Recordkeeping for Nonexempt Staff
The Fair Labor Standards Act (FLSA) is a federal law that protects workers by setting standards for minimum wage, overtime pay, recordkeeping, and youth workers. (Some states/localities have stricter standards.) Each of your employees is classified as either exempt or nonexempt under this law, based on their wages and responsibilities. Nonexempt staff require more robust recordkeeping, and they receive overtime pay when they work over 40 hours in a week.
For every nonexempt employee, you must keep records of total hours worked each workday and each workweek.
This requirement holds no matter if the staff member is full-time or part-time, and whether they have fixed hours or a variable schedule. Even if they are a salaried employee, rather than paid hourly (which is legal but often considered ill-advised for nonexempt staff), you have to maintain records of their actual daily and weekly hours.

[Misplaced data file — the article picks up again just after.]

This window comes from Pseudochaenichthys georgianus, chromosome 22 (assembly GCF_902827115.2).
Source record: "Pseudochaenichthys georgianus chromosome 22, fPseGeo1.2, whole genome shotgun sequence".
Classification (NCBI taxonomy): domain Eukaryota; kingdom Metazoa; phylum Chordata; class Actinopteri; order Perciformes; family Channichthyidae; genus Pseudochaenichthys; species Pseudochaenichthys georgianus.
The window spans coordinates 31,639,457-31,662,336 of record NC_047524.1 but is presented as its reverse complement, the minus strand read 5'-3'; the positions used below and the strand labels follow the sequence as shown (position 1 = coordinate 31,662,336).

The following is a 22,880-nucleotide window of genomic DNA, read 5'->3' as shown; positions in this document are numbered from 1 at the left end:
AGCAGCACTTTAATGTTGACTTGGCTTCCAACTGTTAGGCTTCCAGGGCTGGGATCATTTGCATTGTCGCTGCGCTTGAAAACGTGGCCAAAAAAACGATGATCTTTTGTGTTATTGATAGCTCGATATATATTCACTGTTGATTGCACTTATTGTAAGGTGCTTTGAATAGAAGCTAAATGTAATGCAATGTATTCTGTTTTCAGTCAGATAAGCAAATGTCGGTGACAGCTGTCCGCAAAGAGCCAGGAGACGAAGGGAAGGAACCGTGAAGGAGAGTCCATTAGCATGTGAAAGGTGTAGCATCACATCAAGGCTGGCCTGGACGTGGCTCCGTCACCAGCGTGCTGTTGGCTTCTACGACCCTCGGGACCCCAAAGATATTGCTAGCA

More than one UU congregation has found themselves on the losing side of a back pay lawsuit when they didn't have these records.
Start with the assumption that
of your employees are nonexempt (in other words, covered by FLSA provisions), and then determine who meets the criteria for an exemption. Are you aware of the requirements for the white-collar (executive, administrative, and professional) exemptions? Do you know about the "ministerial exception," which may apply to staff other than just ministers
and does not have a salary threshold?
Fair Labor Standards Act resources
can help you understand exemptions and recordkeeping requirements, including an
FLSA Compliance Guide
that walks you through an assessment process. Please ignore references to the 2016 salary level threshold change.* Contact Jan Gartner,
, with your questions.
*You may recall that a planned increase in the salary threshold for white-collar exemptions was halted by a court injunction in late 2016. The salary level remains $455/week. We are following this issue and will keep you posted.